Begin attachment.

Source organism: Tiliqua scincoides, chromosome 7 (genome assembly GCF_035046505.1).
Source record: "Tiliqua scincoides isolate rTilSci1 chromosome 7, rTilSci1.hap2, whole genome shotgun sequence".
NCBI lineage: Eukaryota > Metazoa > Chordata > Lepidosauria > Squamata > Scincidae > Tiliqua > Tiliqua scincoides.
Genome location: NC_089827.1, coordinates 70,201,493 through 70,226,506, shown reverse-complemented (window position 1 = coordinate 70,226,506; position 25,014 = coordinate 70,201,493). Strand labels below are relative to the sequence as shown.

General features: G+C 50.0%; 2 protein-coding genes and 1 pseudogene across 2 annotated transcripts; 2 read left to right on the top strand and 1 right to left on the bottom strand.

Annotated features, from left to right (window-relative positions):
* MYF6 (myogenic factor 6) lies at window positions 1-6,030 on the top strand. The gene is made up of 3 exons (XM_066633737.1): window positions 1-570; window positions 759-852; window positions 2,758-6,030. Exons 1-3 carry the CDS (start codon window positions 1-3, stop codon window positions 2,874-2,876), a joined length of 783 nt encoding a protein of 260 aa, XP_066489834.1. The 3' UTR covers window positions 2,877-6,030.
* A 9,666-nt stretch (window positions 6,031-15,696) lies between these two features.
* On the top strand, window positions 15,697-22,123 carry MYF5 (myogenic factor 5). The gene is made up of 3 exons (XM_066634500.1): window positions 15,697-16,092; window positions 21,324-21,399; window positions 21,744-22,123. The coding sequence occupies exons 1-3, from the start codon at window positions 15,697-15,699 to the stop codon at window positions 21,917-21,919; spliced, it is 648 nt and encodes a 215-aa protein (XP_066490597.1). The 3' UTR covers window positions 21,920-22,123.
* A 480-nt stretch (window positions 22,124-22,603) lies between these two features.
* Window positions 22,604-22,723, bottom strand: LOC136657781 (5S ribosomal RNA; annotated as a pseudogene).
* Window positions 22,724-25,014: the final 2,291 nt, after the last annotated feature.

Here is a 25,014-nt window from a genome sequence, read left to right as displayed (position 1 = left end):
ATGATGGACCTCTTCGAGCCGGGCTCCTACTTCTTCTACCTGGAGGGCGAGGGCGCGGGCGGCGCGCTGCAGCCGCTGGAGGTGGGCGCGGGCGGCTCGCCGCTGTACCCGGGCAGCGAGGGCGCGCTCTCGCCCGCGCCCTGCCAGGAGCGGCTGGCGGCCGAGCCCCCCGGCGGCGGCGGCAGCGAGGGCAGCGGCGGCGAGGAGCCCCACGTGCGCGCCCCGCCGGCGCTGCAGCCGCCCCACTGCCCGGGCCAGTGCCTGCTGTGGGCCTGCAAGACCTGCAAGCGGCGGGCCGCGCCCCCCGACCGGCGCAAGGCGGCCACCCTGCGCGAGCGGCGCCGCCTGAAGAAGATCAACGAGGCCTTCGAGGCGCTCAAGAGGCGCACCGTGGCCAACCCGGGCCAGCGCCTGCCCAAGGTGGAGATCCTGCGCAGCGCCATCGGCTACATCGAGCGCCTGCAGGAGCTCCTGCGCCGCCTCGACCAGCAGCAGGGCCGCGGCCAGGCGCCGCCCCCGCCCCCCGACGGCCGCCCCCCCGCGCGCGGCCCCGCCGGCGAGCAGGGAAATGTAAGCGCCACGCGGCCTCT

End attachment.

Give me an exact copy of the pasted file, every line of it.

Source organism: Tiliqua scincoides, chromosome 7 (genome assembly GCF_035046505.1).
Source record: "Tiliqua scincoides isolate rTilSci1 chromosome 7, rTilSci1.hap2, whole genome shotgun sequence".
NCBI lineage: Eukaryota > Metazoa > Chordata > Lepidosauria > Squamata > Scincidae > Tiliqua > Tiliqua scincoides.
Genome location: NC_089827.1, coordinates 70,201,493 through 70,226,506, shown reverse-complemented (window position 1 = coordinate 70,226,506; position 25,014 = coordinate 70,201,493). Strand labels below are relative to the sequence as shown.

General features: G+C 50.0%; 2 protein-coding genes and 1 pseudogene across 2 annotated transcripts; 2 read left to right on the top strand and 1 right to left on the bottom strand.

Annotated features, from left to right (window-relative positions):
* MYF6 (myogenic factor 6) lies at window positions 1-6,030 on the top strand. The gene is made up of 3 exons (XM_066633737.1): window positions 1-570; window positions 759-852; window positions 2,758-6,030. Exons 1-3 carry the CDS (start codon window positions 1-3, stop codon window positions 2,874-2,876), a joined length of 783 nt encoding a protein of 260 aa, XP_066489834.1. The 3' UTR covers window positions 2,877-6,030.
* A 9,666-nt stretch (window positions 6,031-15,696) lies between these two features.
* On the top strand, window positions 15,697-22,123 carry MYF5 (myogenic factor 5). The gene is made up of 3 exons (XM_066634500.1): window positions 15,697-16,092; window positions 21,324-21,399; window positions 21,744-22,123. The coding sequence occupies exons 1-3, from the start codon at window positions 15,697-15,699 to the stop codon at window positions 21,917-21,919; spliced, it is 648 nt and encodes a 215-aa protein (XP_066490597.1). The 3' UTR covers window positions 21,920-22,123.
* A 480-nt stretch (window positions 22,124-22,603) lies between these two features.
* Window positions 22,604-22,723, bottom strand: LOC136657781 (5S ribosomal RNA; annotated as a pseudogene).
* Window positions 22,724-25,014: the final 2,291 nt, after the last annotated feature.

Here is a 25,014-nt window from a genome sequence, read left to right as displayed (position 1 = left end):
ATGATGGACCTCTTCGAGCCGGGCTCCTACTTCTTCTACCTGGAGGGCGAGGGCGCGGGCGGCGCGCTGCAGCCGCTGGAGGTGGGCGCGGGCGGCTCGCCGCTGTACCCGGGCAGCGAGGGCGCGCTCTCGCCCGCGCCCTGCCAGGAGCGGCTGGCGGCCGAGCCCCCCGGCGGCGGCGGCAGCGAGGGCAGCGGCGGCGAGGAGCCCCACGTGCGCGCCCCGCCGGCGCTGCAGCCGCCCCACTGCCCGGGCCAGTGCCTGCTGTGGGCCTGCAAGACCTGCAAGCGGCGGGCCGCGCCCCCCGACCGGCGCAAGGCGGCCACCCTGCGCGAGCGGCGCCGCCTGAAGAAGATCAACGAGGCCTTCGAGGCGCTCAAGAGGCGCACCGTGGCCAACCCGGGCCAGCGCCTGCCCAAGGTGGAGATCCTGCGCAGCGCCATCGGCTACATCGAGCGCCTGCAGGAGCTCCTGCGCCGCCTCGACCAGCAGCAGGGCCGCGGCCAGGCGCCGCCCCCGCCCCCCGACGGCCGCCCCCCCGCGCGCGGCCCCGCCGGCGAGCAGGGAAATGTAAGCGCCACGCGGCCTCT